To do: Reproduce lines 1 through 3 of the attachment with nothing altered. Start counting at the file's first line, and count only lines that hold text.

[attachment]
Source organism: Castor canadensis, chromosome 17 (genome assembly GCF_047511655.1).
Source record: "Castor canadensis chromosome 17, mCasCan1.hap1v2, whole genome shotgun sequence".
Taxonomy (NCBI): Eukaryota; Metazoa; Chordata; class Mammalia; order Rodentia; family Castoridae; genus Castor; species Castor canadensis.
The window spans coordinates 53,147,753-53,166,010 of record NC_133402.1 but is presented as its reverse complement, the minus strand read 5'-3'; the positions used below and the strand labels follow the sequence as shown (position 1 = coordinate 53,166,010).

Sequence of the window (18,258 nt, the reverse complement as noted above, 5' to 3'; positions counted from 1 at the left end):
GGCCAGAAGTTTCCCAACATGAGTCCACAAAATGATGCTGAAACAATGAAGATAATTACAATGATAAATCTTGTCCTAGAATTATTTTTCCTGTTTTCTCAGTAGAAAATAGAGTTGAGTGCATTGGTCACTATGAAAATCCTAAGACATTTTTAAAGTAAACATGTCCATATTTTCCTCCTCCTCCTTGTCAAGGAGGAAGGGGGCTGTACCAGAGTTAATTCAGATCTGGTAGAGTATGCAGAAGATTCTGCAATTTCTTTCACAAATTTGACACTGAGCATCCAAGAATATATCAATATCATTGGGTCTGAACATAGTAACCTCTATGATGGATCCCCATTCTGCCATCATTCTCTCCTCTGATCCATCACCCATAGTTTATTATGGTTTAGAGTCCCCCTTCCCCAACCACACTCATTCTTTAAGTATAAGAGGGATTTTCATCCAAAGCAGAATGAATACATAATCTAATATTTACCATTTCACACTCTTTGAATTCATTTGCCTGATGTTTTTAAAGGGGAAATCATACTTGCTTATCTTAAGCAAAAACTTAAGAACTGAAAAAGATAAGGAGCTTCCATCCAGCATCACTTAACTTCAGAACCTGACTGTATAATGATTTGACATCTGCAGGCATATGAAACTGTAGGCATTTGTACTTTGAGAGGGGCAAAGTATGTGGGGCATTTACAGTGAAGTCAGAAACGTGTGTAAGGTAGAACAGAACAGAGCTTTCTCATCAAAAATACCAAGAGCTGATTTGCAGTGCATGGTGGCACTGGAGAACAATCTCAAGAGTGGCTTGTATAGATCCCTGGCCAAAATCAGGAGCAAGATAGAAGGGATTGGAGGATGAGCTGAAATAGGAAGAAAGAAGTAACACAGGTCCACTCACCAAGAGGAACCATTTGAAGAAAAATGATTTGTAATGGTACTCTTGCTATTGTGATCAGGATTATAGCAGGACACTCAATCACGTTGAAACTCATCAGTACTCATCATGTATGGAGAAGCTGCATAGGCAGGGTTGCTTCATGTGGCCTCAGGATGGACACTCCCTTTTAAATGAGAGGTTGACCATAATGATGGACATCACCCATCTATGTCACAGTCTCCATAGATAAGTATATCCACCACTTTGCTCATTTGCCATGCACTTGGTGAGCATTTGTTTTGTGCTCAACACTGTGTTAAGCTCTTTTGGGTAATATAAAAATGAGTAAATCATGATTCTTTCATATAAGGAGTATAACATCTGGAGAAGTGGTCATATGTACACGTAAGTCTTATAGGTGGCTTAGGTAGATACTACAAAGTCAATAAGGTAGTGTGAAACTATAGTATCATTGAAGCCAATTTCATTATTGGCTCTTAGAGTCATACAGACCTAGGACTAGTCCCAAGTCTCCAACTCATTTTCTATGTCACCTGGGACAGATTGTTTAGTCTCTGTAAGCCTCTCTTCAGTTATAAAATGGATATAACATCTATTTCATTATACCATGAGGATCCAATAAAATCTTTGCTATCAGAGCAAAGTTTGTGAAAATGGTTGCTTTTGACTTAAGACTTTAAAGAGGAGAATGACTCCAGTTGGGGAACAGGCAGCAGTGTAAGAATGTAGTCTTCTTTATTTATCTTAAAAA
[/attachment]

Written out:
Source organism: Castor canadensis, chromosome 17 (genome assembly GCF_047511655.1).
Source record: "Castor canadensis chromosome 17, mCasCan1.hap1v2, whole genome shotgun sequence".
Taxonomy (NCBI): Eukaryota; Metazoa; Chordata; class Mammalia; order Rodentia; family Castoridae; genus Castor; species Castor canadensis.